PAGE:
Saturday, May 14, 2016

Buried Treasure on the Dartmouth Shore - Part 1

A section of the Dartmouth shoreline in the area of the Angus L. Macdonald bridge has been largely ignored for many years, cut off as it is by the rail line. Except for the long time presence of Fader Agencies, most of the shoreline is undeveloped and unattractive.

Now that part of it is in use as a staging area for the Macdonald bridge re-decking project (the Big Lift),  people are taking a closer look and uncovering some interesting relics.

CBC News became interested in one of the relics and have posted the following item on their news site:

Below the bridge is the former home of  base of The J.P.Porter Company Limited, general contractors, starting south of where the bridge now stands, running north almost to Jetty Lima (the Naval Armaments Depot Jetty). Porters filled in along the shore to create a marine base that housed a fantastic collection of scows, dredges, tugs and the miscellany of a large marine construction firm. The shore was gradually extended outward over time, covering up several scows and ships in the process.

During the early days of the bridge construction, the Porter yard was in full swing. They have already begun to fill in along the shore line, building piers over sunken hulks.

J.P.Porter, a Nova Scotia native, worked on railway construction in the west in the early days of the 20th century. He returned to Halifax in 1913 and worked for Foley Bros, Welsh, Stewart + Fauquier on the Ocean Terminals in Halifax. He also carried out marine salvage work during World War I and operated a shipyard in Hantsport.

Porter founded his own company in 1921 and went on to build the seawall and deepwater pier B in Halifax. 
He expanded his reach all over eastern Canada and as far west as the Welland Canal in 1921, and dug a 12 foot diameter tunnel through bedrock in Boston.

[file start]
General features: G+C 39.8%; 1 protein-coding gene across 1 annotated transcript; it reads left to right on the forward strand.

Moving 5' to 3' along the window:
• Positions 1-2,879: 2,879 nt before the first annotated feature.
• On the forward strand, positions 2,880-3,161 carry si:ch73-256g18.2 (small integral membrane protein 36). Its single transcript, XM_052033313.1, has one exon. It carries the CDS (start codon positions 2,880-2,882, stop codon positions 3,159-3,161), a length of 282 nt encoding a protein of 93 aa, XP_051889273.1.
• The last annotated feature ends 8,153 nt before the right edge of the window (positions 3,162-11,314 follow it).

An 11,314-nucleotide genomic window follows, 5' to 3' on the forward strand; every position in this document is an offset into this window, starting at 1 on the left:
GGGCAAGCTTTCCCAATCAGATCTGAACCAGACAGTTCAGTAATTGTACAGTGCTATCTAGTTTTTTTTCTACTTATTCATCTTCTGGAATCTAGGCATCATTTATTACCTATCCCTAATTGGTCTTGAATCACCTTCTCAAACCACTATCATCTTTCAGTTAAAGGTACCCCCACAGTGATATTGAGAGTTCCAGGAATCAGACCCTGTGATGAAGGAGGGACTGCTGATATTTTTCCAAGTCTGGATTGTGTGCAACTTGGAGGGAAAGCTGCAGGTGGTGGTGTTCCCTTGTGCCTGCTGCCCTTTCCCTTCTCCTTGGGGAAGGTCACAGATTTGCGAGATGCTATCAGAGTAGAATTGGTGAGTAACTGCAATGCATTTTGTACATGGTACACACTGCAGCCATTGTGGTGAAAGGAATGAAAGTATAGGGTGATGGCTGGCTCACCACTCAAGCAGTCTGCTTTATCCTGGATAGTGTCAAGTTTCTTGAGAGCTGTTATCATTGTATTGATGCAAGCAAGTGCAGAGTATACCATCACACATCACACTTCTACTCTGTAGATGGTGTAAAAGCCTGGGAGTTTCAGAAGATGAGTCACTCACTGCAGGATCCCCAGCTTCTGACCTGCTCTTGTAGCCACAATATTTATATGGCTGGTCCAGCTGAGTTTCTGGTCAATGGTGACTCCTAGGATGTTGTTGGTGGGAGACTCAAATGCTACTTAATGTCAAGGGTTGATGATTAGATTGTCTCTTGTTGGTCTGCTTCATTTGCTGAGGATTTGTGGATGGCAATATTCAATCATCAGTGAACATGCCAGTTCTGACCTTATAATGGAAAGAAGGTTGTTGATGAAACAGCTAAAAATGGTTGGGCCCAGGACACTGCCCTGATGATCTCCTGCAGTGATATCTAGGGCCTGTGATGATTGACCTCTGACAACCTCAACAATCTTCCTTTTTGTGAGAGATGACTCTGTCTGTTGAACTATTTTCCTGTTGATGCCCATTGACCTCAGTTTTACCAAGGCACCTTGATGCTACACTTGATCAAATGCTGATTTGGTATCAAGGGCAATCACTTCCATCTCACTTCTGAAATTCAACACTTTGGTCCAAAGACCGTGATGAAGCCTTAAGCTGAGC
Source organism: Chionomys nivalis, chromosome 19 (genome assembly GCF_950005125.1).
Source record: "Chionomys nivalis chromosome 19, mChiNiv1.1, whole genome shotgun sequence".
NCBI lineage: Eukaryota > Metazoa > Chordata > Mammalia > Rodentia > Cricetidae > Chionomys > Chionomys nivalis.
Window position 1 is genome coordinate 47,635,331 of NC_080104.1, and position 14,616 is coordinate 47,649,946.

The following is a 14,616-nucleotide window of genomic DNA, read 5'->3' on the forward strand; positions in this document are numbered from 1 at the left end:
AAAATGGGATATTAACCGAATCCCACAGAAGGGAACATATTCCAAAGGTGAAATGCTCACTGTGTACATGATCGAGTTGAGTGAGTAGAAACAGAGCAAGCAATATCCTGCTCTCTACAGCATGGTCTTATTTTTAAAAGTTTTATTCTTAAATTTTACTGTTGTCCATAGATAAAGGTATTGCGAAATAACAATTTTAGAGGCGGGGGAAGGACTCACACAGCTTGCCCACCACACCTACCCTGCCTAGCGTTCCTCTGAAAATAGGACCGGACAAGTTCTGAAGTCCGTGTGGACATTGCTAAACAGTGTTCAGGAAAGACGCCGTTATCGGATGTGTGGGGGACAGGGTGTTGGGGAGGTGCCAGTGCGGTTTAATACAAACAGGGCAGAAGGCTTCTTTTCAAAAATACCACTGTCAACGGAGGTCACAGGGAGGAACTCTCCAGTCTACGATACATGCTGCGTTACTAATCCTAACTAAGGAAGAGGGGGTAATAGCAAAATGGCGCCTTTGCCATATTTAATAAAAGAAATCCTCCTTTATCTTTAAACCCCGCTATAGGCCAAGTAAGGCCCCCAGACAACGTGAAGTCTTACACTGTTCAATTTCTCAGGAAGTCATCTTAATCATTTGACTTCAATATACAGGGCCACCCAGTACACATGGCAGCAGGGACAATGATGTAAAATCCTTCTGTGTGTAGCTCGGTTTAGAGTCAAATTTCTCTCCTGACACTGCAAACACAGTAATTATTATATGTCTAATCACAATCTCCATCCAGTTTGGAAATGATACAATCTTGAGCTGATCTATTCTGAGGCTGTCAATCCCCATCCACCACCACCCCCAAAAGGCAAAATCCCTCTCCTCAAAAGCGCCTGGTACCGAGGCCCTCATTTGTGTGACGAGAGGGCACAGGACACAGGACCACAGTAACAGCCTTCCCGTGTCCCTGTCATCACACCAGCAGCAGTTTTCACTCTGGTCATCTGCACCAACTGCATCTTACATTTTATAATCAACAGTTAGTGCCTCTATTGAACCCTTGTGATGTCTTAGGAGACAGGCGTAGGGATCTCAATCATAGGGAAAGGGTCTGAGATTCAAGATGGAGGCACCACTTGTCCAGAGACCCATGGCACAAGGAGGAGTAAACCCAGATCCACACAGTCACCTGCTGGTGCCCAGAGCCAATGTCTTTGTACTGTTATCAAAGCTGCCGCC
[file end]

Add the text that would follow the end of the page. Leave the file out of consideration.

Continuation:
The J.P.Porter Company had every kind of floating equipment imaginable to carry out its work.

In fact filling in land along the shoreline was one of their specialties.

 J.P.'s four sons ( R.F., T.T., J.P.P., and L.T.) took over the business, with headquarters in Montreal, but had marine equipment scattered around ports all over eastern Canada. They tended not to invest much in maintenance, and abandoned old equipment where it was last used, although some was brought back to Halifax and left to rot.

The company was eventually sold to the Simard family in Quebec (owners of Marine Industries Ltd) and their own dredging company Richelieu Dredging, became a subsidiary of The J.P.Porter Company.

In the 1970s tHE J.P.Porter Company and several other dredging contractors and their officers were convicted of conspiracy to defraud for rigging  Federal Government dredging tenders, and some of the company officers were sent to jail.
In order to pay millions of dollars in fines, the companies were liquidated. Much of Porter's equipment was sold for scrap and some was broken up at the Dartmouth base. Once that was completed, other ship scrappers set up shop in the same area and scrapped more ships, but that ended in the late 1980s. Since then the area has been left as a wasteland.

I prowled that shore in the seventies and documented the end of the Porter company. With camera in hand, I unofficially inventoried what I could and had free run of the place thanks to a friendly watchman who determined I was harmless.

A page from my inventory shows twenty-one hulls. All but four of which were either sold or scrapped. The rest are still there.

Here is a sampling of what I saw:

The the Angus L.Macdonald bridge spans the harbour over the old Porter base.

Looking east across the harbour toward HMC Dockyard, the dredge Lockeport is at the end of the pier.

The workboat J.P.P.No2 with the dredge Ashbridge in the background.

The crane barge Hamilton 56 (which was only broken up last year) and the trawler Cape Beaver which was to be converted to a spoil carrier, but the work was abandoned.

The workboat J.P.P.No.6 which was still in use moving the barges around to be scrapped, the former naval lighter J.P.P.No.5, and the dredge Nova Scotia.